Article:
How to Reject Candidates with Grace

There is a currently a rising trend in the industry for Hiring Managers and Recruiters avoiding candidates after they have been deemed unsuitable for a position. Concerningly, this ‘ghosting’ is becoming acceptable, and even expected by candidates. We regularly speak to individuals who tell us that they previously had an interview at XYZ company but have not heard anything in a while, so they simply assume that they have been unsuccessful.

Candidate rejection is very important part of the hiring process. Scheduled, constructive feedback, not only helps candidates with their interview technique and applications going forward, it ensures your pipeline of potential candidates for upcoming positions remains strong. With this in mind…

Try to create a positive rejection process

Rejecting candidates with grace helps to build an encouraging hiring experience and can shape a lasting impression of your business. Insensitively deliver bad news and you’ll potentially leave candidates with a negative opinion of your organisation that they can share with others in the industry. Do it respectfully, however, and they may want to stay connected for future roles and even refer colleagues and friends, further building your pool of prospective hires.

Set clear expectations

Even as early as application submission, it is important to set the tone for what job seekers can expect to experience throughout the hiring process. Hiring Managers and Recruiters can receive hundreds of applications daily, so something as simple as including a note in an email to detail when the candidates will have a response if successful, avoids wasting people’s time. It is important to treat candidates with respect and you treat them how you yourself would wish to be treated.

Let the candidate know ASAP

If possible, do not wait until the end of the hiring process before you notify unsuccessful candidates. Your candidate may be delaying applying for other roles or even turning down offers in anticipation of good news. It is good practice to confirm within 48 hours of interview when possible, if this is not possible, it is polite to send an update detailing when the candidate can expect to hear from you, whether this be for next steps or a decision. Respect other people’s time and they are more likely to respect yours. Pick up the phone and speak with the candidate if you have previously done so. Thank them for their time and the effort they put into their application and follow up with an email confirmation, so they have a record of this.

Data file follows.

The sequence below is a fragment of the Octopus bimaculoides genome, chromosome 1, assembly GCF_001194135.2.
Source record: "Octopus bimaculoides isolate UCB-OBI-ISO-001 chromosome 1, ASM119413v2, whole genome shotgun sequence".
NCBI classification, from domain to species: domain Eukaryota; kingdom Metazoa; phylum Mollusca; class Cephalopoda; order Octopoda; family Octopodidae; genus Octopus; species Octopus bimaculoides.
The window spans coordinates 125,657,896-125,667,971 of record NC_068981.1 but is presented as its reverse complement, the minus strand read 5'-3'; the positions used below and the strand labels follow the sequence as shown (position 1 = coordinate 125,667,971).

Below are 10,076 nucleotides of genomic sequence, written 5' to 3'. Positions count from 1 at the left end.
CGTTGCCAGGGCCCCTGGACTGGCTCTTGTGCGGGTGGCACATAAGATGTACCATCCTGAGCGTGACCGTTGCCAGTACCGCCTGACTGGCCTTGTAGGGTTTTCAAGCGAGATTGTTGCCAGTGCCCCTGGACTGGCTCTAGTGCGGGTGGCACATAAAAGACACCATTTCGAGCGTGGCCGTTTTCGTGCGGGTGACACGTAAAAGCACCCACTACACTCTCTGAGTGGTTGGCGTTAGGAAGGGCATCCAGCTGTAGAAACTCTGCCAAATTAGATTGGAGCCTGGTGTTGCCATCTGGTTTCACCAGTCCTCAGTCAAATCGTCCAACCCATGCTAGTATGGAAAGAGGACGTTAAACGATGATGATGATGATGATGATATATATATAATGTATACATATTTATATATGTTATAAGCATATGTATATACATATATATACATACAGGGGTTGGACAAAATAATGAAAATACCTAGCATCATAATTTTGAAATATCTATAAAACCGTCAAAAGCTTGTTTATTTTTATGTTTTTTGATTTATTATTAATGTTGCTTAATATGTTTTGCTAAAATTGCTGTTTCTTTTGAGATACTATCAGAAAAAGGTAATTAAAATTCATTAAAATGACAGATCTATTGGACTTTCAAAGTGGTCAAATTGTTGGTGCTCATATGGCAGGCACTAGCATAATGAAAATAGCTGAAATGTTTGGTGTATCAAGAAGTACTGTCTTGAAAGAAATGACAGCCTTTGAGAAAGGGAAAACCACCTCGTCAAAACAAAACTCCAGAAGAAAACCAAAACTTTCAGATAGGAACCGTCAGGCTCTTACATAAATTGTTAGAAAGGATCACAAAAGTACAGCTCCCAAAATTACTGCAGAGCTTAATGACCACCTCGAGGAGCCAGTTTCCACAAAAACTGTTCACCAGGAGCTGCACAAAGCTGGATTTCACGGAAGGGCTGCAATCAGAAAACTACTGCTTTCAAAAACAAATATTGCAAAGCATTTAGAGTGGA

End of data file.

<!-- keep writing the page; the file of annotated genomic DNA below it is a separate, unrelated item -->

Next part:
Feedback the good and the bad

No-one takes pleasure in delivering bad news, especially when you are telling a particularly keen candidate that they have not got their dream job. Don’t procrastinate over the task. Try not to ‘sugar-coat’ your feedback too much but be mindful to not come across overly negative. Where negative feedback is given, always try to also include positive comments on their performance. Perhaps provide idea of areas they may need to work on for next time. Whatever you decide, the key in this stage is clarity. You may encounter an individual who disagrees with your comments, in which case you must remain firm that the decision has been made. Always remain calm, be consistent and empathise with their frustrations.

Remember, we work in an industry characterised by an increasing scarcity of skills. For particularly niche organisations, the talent pool can be incredibly small and it is important, when hiring, that individuals are left with a positive impression of your company that they can share with their peers so that future recruitment does get even more challenging.

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